Many people feel service professionals should start out charging at the low end of the scale and gradually, as they gather experience, raise their rates. The assumption is that as time goes on, expertise increases, and isn’t that what the client is paying for? That reasoning falters where it seems that the buyer is paying for an item, like a painting or for a result, such as successful publicity placements. An anecdote from Caroll Michels’ book How to Survive and Prosper as an Artist offers an eye-opening example of this.
One woman had worked full-time as an artist for 20 years, had exhibited in well-known museums, received prestigious fellowships and grants. She sold her work for $5,000 to $7,500 per painting. The second woman had never had an exhibition or sold her work and was leaving a successful career as a real estate agent to paint full-time. She arranged an exhibition at a suburban library near her, and in one afternoon took in $18,000 for her paintings, with the highest priced at $6,000.
Now your reaction to this might be, either admiringly or somewhat disapprovingly, that the second woman really had the nerve to charge the same prices as someone with 20 years more experience. And indeed she did. But note also that those shopping for art at their suburban library probably didn’t much care about the painter’s artistic pedigree or how long she’d been painting. They liked what they saw, felt the prices were reasonable, and that was that.
Over the years, I have trained, one on one, more than a hundred smart people with little or no business writing experience to become copywriters - that is, to get paid for writing sales letters, web pages, press releases, brochures, and other marketing copy. When they are about to graduate from the training, they always want to know how much they should charge. I point them toward several industry surveys of current going rates and suggest they set their fees in that range or slightly below it. Even when they feel they’re still apprentices, I tell them they won’t have credibility if they price themselves too cheaply. It’s also a good idea for them to quote project rates rather than charge per hour because at their early stage of mastery they typically are working quite slowly compared with veterans of the craft. Clients wouldn’t be happy if my novices charged them 20 hours for something that, let’s say, I would have completed in four.
A friend who made part of her living as a freelance proofreader once told me that she had stopped accepting projects where she was supposed to bill by the hour because that system of pay penalized her for being experienced. Because she had done proofreading for so many years, she was faster and better than beginners. Therefore, she would finish proofreading 400-page book hours sooner than someone with less experience. And she should accordingly make less money for proofreading that book? Nope. Per-page fees made much more sense for her.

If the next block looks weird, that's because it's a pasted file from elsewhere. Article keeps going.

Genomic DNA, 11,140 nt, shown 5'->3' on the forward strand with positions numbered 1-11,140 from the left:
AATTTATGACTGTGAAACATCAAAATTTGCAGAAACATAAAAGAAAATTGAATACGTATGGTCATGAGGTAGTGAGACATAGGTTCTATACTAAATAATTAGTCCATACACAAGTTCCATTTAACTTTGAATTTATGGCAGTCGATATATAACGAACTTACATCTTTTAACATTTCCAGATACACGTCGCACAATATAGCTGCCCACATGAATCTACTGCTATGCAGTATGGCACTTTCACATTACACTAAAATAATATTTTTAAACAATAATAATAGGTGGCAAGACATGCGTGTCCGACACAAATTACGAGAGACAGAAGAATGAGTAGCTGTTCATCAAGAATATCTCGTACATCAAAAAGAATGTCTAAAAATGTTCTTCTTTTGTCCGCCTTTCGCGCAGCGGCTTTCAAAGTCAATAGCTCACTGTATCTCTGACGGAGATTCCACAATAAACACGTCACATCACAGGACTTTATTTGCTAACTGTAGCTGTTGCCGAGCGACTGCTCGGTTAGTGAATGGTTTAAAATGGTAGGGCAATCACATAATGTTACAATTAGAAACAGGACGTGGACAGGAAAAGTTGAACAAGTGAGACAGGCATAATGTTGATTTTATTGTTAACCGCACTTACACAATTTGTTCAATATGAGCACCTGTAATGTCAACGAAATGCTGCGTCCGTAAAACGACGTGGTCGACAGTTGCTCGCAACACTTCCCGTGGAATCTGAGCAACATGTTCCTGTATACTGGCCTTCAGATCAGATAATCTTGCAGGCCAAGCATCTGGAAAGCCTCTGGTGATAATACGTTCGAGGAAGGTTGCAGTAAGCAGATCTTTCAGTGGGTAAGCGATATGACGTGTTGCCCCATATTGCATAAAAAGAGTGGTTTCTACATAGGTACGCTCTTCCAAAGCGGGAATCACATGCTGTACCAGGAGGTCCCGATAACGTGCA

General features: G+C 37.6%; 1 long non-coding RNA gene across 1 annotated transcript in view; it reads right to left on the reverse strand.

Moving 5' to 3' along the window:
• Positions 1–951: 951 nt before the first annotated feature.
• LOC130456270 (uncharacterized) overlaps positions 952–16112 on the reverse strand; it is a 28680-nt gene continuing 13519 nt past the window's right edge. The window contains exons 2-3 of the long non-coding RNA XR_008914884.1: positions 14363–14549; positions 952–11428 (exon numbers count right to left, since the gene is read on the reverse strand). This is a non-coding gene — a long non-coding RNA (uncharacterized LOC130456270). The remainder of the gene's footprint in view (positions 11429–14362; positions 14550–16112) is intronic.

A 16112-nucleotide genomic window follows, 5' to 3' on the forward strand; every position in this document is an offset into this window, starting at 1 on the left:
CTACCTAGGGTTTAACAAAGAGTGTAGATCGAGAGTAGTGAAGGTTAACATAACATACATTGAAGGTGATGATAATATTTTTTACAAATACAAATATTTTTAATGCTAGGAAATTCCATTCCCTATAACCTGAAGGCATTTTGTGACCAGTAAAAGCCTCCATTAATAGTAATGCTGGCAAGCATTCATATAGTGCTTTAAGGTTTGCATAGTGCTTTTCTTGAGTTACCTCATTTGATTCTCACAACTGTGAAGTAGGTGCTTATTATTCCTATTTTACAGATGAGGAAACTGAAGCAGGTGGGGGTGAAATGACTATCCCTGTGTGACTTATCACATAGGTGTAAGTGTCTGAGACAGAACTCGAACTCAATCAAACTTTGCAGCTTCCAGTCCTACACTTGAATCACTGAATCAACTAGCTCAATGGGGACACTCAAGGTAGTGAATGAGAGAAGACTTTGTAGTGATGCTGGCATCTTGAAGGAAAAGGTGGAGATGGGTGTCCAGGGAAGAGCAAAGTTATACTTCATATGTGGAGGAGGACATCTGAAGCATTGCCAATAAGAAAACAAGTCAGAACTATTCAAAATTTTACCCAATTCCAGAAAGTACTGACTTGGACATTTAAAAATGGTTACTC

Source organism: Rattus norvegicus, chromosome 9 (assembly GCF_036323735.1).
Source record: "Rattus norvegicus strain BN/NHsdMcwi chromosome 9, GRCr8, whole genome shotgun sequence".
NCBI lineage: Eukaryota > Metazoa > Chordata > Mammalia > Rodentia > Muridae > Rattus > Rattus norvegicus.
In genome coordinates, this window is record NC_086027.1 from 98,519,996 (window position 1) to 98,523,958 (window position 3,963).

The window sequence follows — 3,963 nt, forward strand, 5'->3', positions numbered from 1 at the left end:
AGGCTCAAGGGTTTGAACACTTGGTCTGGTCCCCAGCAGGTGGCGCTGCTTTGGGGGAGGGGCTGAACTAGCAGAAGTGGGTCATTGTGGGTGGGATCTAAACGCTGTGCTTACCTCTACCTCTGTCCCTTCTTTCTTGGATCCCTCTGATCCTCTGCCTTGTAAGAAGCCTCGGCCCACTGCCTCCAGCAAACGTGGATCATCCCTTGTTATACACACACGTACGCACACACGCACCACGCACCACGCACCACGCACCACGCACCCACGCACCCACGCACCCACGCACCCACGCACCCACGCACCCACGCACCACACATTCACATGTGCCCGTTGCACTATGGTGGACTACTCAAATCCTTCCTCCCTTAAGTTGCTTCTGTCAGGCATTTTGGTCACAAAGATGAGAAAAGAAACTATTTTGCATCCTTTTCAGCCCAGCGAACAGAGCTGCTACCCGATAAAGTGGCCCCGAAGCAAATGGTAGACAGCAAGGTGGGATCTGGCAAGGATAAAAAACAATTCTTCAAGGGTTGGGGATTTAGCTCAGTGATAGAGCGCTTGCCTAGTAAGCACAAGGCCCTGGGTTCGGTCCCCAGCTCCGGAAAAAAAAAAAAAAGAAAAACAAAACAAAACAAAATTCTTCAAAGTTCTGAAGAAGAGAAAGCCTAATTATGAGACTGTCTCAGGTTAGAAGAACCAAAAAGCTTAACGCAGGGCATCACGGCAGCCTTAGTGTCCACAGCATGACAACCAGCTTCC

Besides the issue of what you’d like to be compensated is the customer’s perception of value. Not only do you need to feel right about what you’re being paid, but you also want the person paying you to feel grateful for the help, rather than cheating. In his book, The $100 Startup, Chris Guillebeau tells of an incident where he locked his keys in the car, called a locksmith who arrived in three minutes flat and unlocked the car in about 10 seconds. Although Guillebeau was happy to get back into the car so quickly, he was disconcerted when the locksmith told him the charge would be $50.
“As I drove away,” Guillebeau reflected, “I realized that I secretly wanted him to take longer in getting to me, even though that would have delayed me further. I wanted him to struggle with unlocking my car as part of a major effort, even though that made no sense whatsoever. The locksmith met my need and provided a quick, comprehensive solution to my problem. I was unhappy about our exchange for no good reason.”
If you’re in a position like a locksmith’s, you may need to trot out your version of the proverbial retort the plumber gives when a customer says, “What, $200 for just turning your wrench?” That retort, of course, is: “It’s $1 for turning the wrench and $199 for knowing where to turn it.”
Together, these examples demonstrate the flexibility in our concept of what someone is paying for and show how vital it is, therefore, to set customer perceptions to your benefit in your marketing. Guillebeau’s locksmith could have headed off customers’ unease by telling them, “I know how valuable your time is, so I get you on your way in no time using the latest technology.” Likewise, a yoga teacher who has a distinguished pedigree should emphasize who they studied with, while one who doesn’t should instead highlight quotes showing customer satisfaction. An app based on decades of research should play that up, while one that isn’t based on any research should underscore how simple and useful it is.
You have the power to help buyers feel comfortable with what you’re asking them to spend. Use that power so that both sides feel at peace with the amount of money exchanged.
In the next lesson, besides prices, you’ll hear about behavioral factors that influence an individual’s or company’s total income.